Panic! At The Disco vocalist Brendon Urie has long defied gender norms, and many of the group's songs have become queer anthems. And while he's hinted at his attraction to men in the past, on Friday, in an interview with PAPER magazine, Urie came out as pansexual in the most chill way, stating that gender-identity is not a major factor for him when it comes to attraction. And it's incredibly refreshing.
"Yeah I guess you could qualify me as pansexual because I really don't care," Urie told the magazine. "If a person is great, then a person is great. I just like good people, if your heart's in the right place. I'm definitely attracted to men. It's just people that I am attracted to."
Urie, who married Sarah Orzechowski in 2013, said he never considered sexual experimentation taboo. The band's 2013 song "Girls, Girls, Boys" — which features lyrics like, "Never did I think that I would be caught in the way you got me / But girls love girls and boys / And love is not a choice" — was inspired by a threesome he had when he was a teenager, but it later took on a separate meaning for the band's LGBTQ fans, which Urie found inspiring.
"That song was about my first threesome but they made it about coming out and accepting who you are as person which I thought, what a way better message," he told the magazine. "Taking this thing that I wrote about and then changing it to be more inspiring for your own purposes, what a beautiful idea."
Urie, who released his most recent record with Panic! At The Disco, Pray For The Wicked, in June, has discussed his attraction to men in the past, but previously stated that he primarily found himself attracted to women. He told PrideSource in 2013,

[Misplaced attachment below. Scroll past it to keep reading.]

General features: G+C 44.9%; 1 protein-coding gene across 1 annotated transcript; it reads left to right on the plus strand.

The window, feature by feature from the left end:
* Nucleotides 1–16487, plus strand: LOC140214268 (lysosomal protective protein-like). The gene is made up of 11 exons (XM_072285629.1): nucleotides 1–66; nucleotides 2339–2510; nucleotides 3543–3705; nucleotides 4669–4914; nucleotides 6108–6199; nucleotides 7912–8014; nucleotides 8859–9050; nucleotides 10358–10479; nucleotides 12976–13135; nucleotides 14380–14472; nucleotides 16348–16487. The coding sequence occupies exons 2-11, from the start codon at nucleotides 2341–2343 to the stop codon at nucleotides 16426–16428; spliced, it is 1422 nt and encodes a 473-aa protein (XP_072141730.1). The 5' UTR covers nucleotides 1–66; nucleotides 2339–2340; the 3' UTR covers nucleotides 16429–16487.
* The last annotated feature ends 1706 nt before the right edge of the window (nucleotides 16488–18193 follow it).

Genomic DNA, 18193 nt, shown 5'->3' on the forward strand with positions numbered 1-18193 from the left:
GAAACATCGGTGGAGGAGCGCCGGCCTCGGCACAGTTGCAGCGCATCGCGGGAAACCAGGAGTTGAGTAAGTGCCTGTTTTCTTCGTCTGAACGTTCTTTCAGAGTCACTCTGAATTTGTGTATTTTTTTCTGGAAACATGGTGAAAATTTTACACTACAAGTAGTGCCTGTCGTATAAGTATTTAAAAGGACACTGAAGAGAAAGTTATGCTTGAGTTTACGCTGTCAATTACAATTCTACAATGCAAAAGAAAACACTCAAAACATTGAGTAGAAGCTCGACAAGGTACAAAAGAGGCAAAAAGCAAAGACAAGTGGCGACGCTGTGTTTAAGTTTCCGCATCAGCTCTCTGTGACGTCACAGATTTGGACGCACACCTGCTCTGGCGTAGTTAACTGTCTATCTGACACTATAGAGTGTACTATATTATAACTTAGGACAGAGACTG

I find myself being attracted to dudes all the time. I'm like, "Wow, that's a beautiful man." There's no shame in it; that's how I feel. To stifle that would probably bring on stress and probably make somebody homophobic... I guess if I had to classify myself, I'd say I'm straight. But I have, in the past, experimented in other realms of homosexuality and bisexuality. Overall I'm more attracted to women.
At the time, many fans perceived Urie's statement as a declaration of his bisexuality, but in 2014 he told the The Advocate that he had been mislabeled. "It's interesting because it's what people do when they don’t have a way to label something," he told the publication. "They freak out and have this need to separate everything into predetermined boxes. But life isn’t always that simple."
The singer told the publication that he preferred to describe his sexual identity in less concrete terms, stating, "I feel like [sexual fluidity] should be celebrated. There's no shame in it. And if I can help shed some light on that fact, then great."
For all the talk about his sex life, Urie told People in 2017 that he did not mind talking about his sexual identity and, again, expressed his hope his openness might help others.
"It doesn't freak me out," Urie told the magazine. "Why does it matter who I'm f**king? I've gotten so many amazing letters and tweets from fans saying, 'I didn’t have the courage to tell my parents, but I had you to fall back on.' I want to create a support system."
Both onstage and off, Urie has pushed the traditionally defined boundaries of masculinity and participated in an important dialogue surrounding sexual identity and the ways that identity can be fluid. And while his coming out was relatively nonchalant, by doing so he continued to partake in an important conversation, and will no doubt inspire fans to do the same.